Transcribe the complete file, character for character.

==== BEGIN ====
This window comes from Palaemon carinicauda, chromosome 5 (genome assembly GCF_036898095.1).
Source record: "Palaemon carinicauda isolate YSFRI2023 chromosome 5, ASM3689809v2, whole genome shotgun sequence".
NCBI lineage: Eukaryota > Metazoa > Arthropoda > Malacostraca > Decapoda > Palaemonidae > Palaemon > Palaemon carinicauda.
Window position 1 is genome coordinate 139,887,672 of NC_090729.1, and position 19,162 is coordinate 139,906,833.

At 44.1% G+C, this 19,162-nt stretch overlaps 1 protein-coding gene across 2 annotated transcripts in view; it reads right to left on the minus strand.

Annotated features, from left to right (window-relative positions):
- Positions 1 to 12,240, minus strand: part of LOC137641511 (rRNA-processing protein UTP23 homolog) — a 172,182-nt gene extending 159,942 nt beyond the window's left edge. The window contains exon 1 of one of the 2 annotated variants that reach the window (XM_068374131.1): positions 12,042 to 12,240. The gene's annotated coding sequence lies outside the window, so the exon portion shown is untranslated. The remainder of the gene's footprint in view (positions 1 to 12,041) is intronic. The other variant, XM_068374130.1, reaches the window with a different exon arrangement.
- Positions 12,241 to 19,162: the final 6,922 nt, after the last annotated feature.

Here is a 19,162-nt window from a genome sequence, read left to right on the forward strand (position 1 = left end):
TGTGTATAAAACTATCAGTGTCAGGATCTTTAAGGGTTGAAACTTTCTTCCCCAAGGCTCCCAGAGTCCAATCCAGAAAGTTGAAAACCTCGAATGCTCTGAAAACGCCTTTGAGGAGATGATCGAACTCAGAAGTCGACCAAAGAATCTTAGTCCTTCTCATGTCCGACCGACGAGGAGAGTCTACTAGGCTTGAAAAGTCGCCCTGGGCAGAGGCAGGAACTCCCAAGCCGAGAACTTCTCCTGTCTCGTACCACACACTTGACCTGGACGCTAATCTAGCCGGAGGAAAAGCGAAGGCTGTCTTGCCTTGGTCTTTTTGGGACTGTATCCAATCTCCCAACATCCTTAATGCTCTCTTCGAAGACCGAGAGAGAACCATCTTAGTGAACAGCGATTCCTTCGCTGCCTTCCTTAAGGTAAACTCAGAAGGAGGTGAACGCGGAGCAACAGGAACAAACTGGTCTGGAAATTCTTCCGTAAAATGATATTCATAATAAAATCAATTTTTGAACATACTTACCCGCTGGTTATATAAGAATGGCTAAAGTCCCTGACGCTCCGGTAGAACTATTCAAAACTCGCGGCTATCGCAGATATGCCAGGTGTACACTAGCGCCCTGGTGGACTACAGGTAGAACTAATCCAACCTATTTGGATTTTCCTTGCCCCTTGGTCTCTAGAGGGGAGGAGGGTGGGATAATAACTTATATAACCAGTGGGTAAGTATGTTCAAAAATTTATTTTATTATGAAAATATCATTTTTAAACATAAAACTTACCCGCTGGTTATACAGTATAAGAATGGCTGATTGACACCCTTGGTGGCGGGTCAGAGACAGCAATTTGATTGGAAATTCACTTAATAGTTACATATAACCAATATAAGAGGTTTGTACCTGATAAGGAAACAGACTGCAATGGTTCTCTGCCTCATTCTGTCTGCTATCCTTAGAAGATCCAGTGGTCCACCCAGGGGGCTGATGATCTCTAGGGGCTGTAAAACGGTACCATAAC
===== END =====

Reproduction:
This window comes from Palaemon carinicauda, chromosome 5 (genome assembly GCF_036898095.1).
Source record: "Palaemon carinicauda isolate YSFRI2023 chromosome 5, ASM3689809v2, whole genome shotgun sequence".
NCBI lineage: Eukaryota > Metazoa > Arthropoda > Malacostraca > Decapoda > Palaemonidae > Palaemon > Palaemon carinicauda.
Window position 1 is genome coordinate 139,887,672 of NC_090729.1, and position 19,162 is coordinate 139,906,833.

At 44.1% G+C, this 19,162-nt stretch overlaps 1 protein-coding gene across 2 annotated transcripts in view; it reads right to left on the minus strand.

Annotated features, from left to right (window-relative positions):
- Positions 1 to 12,240, minus strand: part of LOC137641511 (rRNA-processing protein UTP23 homolog) — a 172,182-nt gene extending 159,942 nt beyond the window's left edge. The window contains exon 1 of one of the 2 annotated variants that reach the window (XM_068374131.1): positions 12,042 to 12,240. The gene's annotated coding sequence lies outside the window, so the exon portion shown is untranslated. The remainder of the gene's footprint in view (positions 1 to 12,041) is intronic. The other variant, XM_068374130.1, reaches the window with a different exon arrangement.
- Positions 12,241 to 19,162: the final 6,922 nt, after the last annotated feature.

Here is a 19,162-nt window from a genome sequence, read left to right on the forward strand (position 1 = left end):
TGTGTATAAAACTATCAGTGTCAGGATCTTTAAGGGTTGAAACTTTCTTCCCCAAGGCTCCCAGAGTCCAATCCAGAAAGTTGAAAACCTCGAATGCTCTGAAAACGCCTTTGAGGAGATGATCGAACTCAGAAGTCGACCAAAGAATCTTAGTCCTTCTCATGTCCGACCGACGAGGAGAGTCTACTAGGCTTGAAAAGTCGCCCTGGGCAGAGGCAGGAACTCCCAAGCCGAGAACTTCTCCTGTCTCGTACCACACACTTGACCTGGACGCTAATCTAGCCGGAGGAAAAGCGAAGGCTGTCTTGCCTTGGTCTTTTTGGGACTGTATCCAATCTCCCAACATCCTTAATGCTCTCTTCGAAGACCGAGAGAGAACCATCTTAGTGAACAGCGATTCCTTCGCTGCCTTCCTTAAGGTAAACTCAGAAGGAGGTGAACGCGGAGCAACAGGAACAAACTGGTCTGGAAATTCTTCCGTAAAATGATATTCATAATAAAATCAATTTTTGAACATACTTACCCGCTGGTTATATAAGAATGGCTAAAGTCCCTGACGCTCCGGTAGAACTATTCAAAACTCGCGGCTATCGCAGATATGCCAGGTGTACACTAGCGCCCTGGTGGACTACAGGTAGAACTAATCCAACCTATTTGGATTTTCCTTGCCCCTTGGTCTCTAGAGGGGAGGAGGGTGGGATAATAACTTATATAACCAGTGGGTAAGTATGTTCAAAAATTTATTTTATTATGAAAATATCATTTTTAAACATAAAACTTACCCGCTGGTTATACAGTATAAGAATGGCTGATTGACACCCTTGGTGGCGGGTCAGAGACAGCAATTTGATTGGAAATTCACTTAATAGTTACATATAACCAATATAAGAGGTTTGTACCTGATAAGGAAACAGACTGCAATGGTTCTCTGCCTCATTCTGTCTGCTATCCTTAGAAGATCCAGTGGTCCACCCAGGGGGCTGATGATCTCTAGGGGCTGTAAAACGGTACCATAAC